[Comparing Windows XP to OSX since 2001] By that measure, Microsoft has improved Windows by a far greater degree. In the same time frame, it has shipped Windows XP Home Edition, Windows XP Professional Edition, Windows XP Professional x64 Edition, Windows XP Media Center Edition, Windows XP Media Center Edition 2004, Windows XP Media Center Edition 2005 (and 2005 UR2), Windows XP Tablet PC Edition, Windows XP Tablet PC Edition 2005, Windows XP Home and Professional N Editions, Windows XP with Service Pack 2 (SP2, absolutely a big Windows upgrade), Windows XP Embedded, Windows Fundamentals for Legacy PCs, and Windows XP Starter Edition in various languages. Heck, I might be missing some versions. No, they're not all major releases (The N Editions? Eh.) But XP x64, like Tiger on Intel, was a major engineering effort. And Apple has nothing--absolutely nothing--like the Media Center and Tablet PC functionality that Microsoft has been refining now for several years. So let's put the silliness about Microsoft doing nothing for five years to rest, shall we?

djsroknrol
August 11th, 2006, 03:49 PM
I've read it a few times...seems like he double talks himself, but he's not bad mouthing Linux...he's saying it's not ready for the masses yet...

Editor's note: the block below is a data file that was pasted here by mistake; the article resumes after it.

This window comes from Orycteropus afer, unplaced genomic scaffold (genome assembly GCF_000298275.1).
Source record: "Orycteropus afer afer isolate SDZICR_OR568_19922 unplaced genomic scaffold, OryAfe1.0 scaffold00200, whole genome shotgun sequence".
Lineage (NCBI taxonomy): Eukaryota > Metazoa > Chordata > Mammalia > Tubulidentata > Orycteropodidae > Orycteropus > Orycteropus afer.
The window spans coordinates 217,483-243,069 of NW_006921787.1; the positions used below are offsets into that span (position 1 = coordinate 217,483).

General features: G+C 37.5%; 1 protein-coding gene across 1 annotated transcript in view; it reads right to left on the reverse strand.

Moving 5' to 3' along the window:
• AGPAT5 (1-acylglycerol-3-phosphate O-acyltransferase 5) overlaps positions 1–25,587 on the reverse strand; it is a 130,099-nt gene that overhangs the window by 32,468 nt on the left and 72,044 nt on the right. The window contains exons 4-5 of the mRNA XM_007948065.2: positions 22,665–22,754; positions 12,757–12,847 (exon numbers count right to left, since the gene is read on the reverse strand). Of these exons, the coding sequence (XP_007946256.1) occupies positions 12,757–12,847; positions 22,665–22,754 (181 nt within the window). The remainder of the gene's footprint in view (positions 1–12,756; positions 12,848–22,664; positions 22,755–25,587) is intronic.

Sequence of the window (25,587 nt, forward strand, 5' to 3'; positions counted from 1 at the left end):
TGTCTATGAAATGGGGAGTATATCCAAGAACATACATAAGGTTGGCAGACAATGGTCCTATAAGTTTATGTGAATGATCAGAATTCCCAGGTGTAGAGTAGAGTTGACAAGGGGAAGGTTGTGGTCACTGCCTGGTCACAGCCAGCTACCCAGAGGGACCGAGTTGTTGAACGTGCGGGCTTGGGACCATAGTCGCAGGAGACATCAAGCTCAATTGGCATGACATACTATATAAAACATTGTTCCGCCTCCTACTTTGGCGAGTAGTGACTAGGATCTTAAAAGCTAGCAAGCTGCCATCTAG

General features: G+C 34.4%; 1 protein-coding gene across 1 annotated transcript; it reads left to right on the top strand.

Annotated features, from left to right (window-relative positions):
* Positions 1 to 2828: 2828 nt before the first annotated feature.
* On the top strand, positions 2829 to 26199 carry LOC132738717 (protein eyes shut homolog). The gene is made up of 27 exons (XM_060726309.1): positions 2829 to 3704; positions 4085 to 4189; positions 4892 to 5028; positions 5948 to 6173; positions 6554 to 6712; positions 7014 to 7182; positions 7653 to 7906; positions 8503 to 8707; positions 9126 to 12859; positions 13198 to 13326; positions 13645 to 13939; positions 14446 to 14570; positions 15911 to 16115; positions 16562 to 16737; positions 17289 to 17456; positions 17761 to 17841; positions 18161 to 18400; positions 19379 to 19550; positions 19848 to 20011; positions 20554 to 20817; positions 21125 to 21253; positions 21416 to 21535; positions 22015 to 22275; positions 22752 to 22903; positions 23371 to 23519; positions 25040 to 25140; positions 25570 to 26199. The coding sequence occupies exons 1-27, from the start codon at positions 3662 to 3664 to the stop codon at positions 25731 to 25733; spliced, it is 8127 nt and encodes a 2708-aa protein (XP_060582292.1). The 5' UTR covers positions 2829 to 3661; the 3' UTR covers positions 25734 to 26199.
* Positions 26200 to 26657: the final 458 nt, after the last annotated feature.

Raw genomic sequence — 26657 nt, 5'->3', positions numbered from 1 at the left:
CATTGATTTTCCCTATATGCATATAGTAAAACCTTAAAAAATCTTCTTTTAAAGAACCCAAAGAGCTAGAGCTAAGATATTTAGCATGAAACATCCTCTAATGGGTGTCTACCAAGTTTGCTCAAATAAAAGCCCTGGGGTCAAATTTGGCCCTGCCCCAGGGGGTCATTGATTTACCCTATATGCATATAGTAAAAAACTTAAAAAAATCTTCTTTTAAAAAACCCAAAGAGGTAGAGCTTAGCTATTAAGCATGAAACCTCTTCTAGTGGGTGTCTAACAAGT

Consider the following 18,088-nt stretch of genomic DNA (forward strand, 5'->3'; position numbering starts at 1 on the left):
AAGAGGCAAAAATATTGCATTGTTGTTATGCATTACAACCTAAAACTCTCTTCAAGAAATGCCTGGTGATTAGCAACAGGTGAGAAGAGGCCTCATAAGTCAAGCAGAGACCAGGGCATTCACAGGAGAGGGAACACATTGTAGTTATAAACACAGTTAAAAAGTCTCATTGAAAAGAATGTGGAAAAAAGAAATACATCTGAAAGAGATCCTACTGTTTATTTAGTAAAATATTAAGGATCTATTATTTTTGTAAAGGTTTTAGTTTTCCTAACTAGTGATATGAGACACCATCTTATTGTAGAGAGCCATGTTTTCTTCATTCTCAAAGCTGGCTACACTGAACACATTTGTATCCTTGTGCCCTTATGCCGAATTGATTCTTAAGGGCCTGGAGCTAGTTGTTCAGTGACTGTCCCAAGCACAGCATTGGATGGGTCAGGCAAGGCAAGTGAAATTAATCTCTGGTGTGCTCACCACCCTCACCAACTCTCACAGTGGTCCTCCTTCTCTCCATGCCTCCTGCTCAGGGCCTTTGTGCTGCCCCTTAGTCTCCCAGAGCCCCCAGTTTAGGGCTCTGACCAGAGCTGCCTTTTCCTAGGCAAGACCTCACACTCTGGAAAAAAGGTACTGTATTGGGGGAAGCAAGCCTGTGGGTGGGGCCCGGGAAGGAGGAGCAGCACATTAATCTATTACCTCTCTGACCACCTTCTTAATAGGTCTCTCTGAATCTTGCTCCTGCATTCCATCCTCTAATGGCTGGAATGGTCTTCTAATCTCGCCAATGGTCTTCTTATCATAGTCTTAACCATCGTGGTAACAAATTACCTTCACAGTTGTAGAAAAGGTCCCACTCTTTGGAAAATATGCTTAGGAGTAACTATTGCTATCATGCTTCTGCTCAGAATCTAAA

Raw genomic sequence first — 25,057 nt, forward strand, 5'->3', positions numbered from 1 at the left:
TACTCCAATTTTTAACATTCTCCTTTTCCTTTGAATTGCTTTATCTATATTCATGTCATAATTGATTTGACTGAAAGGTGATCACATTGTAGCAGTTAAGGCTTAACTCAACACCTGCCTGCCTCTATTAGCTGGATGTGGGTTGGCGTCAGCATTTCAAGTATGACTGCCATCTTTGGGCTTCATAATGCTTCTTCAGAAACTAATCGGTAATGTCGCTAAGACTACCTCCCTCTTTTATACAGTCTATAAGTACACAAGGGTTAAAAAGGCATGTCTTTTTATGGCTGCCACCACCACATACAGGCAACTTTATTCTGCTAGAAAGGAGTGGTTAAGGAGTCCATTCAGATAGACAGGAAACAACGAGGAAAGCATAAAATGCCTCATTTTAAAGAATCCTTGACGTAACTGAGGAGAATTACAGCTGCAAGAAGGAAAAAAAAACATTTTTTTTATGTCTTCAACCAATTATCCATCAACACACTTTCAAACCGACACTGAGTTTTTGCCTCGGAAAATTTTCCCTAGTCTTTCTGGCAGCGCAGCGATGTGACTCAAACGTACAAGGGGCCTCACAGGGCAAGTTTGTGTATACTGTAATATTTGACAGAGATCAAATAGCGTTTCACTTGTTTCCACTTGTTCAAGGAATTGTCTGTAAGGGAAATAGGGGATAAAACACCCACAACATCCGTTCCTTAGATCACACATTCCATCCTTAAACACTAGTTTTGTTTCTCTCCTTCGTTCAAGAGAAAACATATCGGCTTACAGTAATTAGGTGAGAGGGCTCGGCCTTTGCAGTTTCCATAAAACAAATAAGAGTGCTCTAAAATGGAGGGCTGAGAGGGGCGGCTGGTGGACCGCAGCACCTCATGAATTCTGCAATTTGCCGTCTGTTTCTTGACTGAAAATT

win_zik
August 11th, 2006, 04:18 PM
Not to say MS is fast, but this is wrong.

From Paul Thurrott's Windows Super Site:
http://www.winsupersite.com/showcase/macosx_leopard_preview.asp

I don't think Paul Thurrott's silly Anti-Apple rant is a good source for proving your point.

And no, having different versions of XP or having major updates of one OS certainly doesn't count as a new version.

Yossarian
August 11th, 2006, 04:41 PM
Posted by win_zik
I don't think Paul Thurrott's silly Anti-Apple rant is a good source for proving your point.

And no, having different versions of XP or having major updates of one OS certainly doesn't count as a new version.

First off, dismissing the article as an anti-Apple rant would be a mistake.

Second, I wasn't citing Mr. Thurrott for credibility, but just because he had compiled a concise list of Windows versions, and his article was fresh in my mind.